While my entry for this month's Nibblefest is a wee tribute to a fabulous American poet, Emily Dickinson, it is also in tribute to a fabulous American butterfly species, the Monarch.  Which unfortunately, I'm very sad to say, is decreasing in numbers, to the point of becoming alarming. I can hardly wrap my mind around this, remembering as I do just how ubiquitous they were in my youth.  Monarch butterflies were EVERYWHERE here in the Midwest when I was a kid. No longer common where I live (or anywhere for that matter), it's actually becoming rare to see that striking bold flash of orange and black Monarch wings, as they become endangered.  So sad.

But all is not hopeless.  The primary reason for the Monarch's disappearing act is due to decreasing availability of the Milkweed plant.  Monarch butterflies need Milkweed to survive, being as that it is the ONE and ONLY plant upon which they can lay their eggs, for their caterpillars to feed. Loss of native habitat and tracts of Milkweed plants are pushing our lovely Monarch to extinction.  But we have it in our power to help!  How...???  Plant Milkweed in your yard or garden for one.  There are many varieties of the plant, and while it doesn't exactly have the reputation for being ornamental, it can actually be considerably more attractive than it's given credit for.  And if you plant it, they will come!  I've planted it for years and have had great luck....

Back to the poet, Emily Dickinson. I was inspired here by her poem,
"The Butterfly Upon the Sky" (the first lines of which is written around the side/perimeter of the plaque):

The Butterfly upon the Sky,
That doesn't know its Name
And hasn't any tax to pay
And hasn't any Home
Is just as high as you and I,
And higher, I believe,
So soar away and never sigh
And that's the way to grieve -
~Emily Dickinson


Interesting last line of her poem, eh?  I promise you I will be grieving indeed to lose our lovely Monarch butterfly.  But we will not let things get to that point!  Let's all do our share to help.  Plant Milkweed.  Donate.  Create awareness.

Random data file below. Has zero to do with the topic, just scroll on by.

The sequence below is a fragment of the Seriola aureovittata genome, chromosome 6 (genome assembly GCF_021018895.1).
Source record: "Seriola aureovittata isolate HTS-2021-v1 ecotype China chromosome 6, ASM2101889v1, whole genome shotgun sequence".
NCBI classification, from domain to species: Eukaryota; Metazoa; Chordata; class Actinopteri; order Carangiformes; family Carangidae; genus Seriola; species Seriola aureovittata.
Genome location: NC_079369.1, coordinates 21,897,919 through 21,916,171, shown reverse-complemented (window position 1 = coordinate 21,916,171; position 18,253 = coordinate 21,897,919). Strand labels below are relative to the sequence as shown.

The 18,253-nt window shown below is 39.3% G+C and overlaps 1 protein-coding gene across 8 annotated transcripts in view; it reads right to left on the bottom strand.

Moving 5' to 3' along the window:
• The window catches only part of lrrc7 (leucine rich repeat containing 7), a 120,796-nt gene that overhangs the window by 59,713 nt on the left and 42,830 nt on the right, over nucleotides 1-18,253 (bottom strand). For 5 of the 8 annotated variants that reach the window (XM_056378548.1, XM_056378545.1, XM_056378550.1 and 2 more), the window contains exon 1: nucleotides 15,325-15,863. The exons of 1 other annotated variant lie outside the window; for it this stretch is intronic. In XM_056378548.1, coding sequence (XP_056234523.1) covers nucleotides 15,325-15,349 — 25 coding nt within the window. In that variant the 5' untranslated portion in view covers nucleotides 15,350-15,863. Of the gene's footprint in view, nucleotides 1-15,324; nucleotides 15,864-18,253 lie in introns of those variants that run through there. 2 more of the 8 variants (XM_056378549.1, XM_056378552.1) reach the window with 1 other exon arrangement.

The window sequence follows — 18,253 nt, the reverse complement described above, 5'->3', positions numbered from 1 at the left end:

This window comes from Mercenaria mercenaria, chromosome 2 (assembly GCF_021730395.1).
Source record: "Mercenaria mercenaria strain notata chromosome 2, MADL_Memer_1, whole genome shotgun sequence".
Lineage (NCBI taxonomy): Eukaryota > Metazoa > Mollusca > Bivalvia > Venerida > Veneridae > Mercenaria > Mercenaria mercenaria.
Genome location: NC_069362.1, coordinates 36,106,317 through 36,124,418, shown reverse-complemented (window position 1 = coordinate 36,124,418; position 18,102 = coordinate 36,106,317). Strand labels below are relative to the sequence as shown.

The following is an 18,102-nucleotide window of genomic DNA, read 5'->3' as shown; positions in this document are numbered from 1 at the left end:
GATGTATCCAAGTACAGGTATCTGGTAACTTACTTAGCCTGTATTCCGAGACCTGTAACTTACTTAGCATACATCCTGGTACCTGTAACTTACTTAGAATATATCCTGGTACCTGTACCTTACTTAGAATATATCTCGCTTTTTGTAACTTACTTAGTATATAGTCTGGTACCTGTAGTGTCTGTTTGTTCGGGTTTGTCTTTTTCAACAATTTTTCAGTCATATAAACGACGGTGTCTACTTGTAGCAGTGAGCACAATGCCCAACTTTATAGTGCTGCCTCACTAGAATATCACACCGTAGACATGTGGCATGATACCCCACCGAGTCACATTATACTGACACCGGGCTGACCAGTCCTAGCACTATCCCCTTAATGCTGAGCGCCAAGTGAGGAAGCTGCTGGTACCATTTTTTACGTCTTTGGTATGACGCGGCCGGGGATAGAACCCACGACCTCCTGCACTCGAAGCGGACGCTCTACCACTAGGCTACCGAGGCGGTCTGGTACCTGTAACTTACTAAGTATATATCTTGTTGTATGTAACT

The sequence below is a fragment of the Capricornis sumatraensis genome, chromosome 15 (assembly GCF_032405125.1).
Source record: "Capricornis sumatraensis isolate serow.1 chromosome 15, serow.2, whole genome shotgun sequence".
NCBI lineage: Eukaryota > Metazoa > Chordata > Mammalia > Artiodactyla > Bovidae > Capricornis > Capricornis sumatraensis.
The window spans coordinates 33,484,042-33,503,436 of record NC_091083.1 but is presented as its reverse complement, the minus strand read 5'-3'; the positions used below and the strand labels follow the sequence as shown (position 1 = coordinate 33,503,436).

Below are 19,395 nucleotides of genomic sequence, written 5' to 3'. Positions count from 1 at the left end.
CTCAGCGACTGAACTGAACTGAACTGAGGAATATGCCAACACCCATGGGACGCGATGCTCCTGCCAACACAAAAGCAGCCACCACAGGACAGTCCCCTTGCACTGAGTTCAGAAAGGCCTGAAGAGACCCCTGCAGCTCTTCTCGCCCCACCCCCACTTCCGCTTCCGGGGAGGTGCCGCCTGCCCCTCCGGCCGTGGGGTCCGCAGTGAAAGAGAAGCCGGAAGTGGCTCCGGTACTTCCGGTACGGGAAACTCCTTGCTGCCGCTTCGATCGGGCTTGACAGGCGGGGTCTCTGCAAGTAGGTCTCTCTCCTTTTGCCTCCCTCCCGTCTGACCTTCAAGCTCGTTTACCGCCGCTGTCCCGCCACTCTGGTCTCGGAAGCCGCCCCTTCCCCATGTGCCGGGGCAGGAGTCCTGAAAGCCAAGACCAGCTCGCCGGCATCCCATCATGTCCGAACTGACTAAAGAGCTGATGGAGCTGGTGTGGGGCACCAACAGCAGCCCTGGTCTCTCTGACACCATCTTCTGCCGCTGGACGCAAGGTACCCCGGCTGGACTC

And, as mentioned above, please note that 50% of the proceeds of this auction will be donated to the conservation organization, Monarch Watch.

So here's hoping you enjoy my entry as much as I did painting it...! 

I've been asked about her 'floating crown'.  Well, I included a crown as a nod to The Monarch, and also to 'crown' Miss Emily D. as the 'queen' of American poetry.  Only we Americans rejected Monarchical rule, so I couldn't actually have it depicted UPON her head, now could I...?  ;-)

 So there you have it.  I painted my own version of  a"Butterfly Upon the Sky", depicted as she is resting upon a Milkweed plant.  This particular variety of Milkweed is known as Swamp Milkweed, a rather unfortunate moniker for what is actually one of the more "ornamental" varieties of Milkweed, with its showy pink blossoms and slim tapered leaves.  I've been growing this particular variety for years with really great luck (and several generations of Monarchs!).  Or, I should say I HAD been growing it.  After many consecutive years of successful plantings, one season, after a particularly harsh winter I think, my milkweed didn't come up at all.  That started a several-year stretch of no milkweed whatsoever in my yard, because I didn't have seeds, nor access to seedlings (plus this particular variety of 'weed' not actually being all that invasive).  But I'm happy to say that last year, a wee volunteer milkweed seedling baby popped up -- what a pleasant little surprise!  I had not deliberately planted it, so I figure it must have lain dormant for several years before finally deciding to sprout? The location was not ideal either -- a rather shady spot, and in the gravel along my driveway no less.  I didn't want to disturb it though, so I left it be, and am happy to say it's grown and is doing well so far.  This is what it looks like today...:

Behold:  The ever lovely, and Monarch attracting, Swamp Milkweed

As you can see, no flowers yet (though buds are appearing at the top).  But it doesn't need blossoms to attract Monarchs.  Here's hoping they are able to find it this year!  Come to think of it, I haven't actually seen any Monarchs in my yard yet this season, sadly they are actually that rare nowadays -- but let's hope in any case.  And please further note that the winning bidder of this auction will have the option of my sending him or her some Swamp Milkweed seeds along with the painting.  Throw the seeds in your yard and give them a try -- or, if you are renting, into an ugly vacant lot or something in your area.  I intend to become the Johnny Appleseed of Milkweed, lol -- just spreading the loooooove....!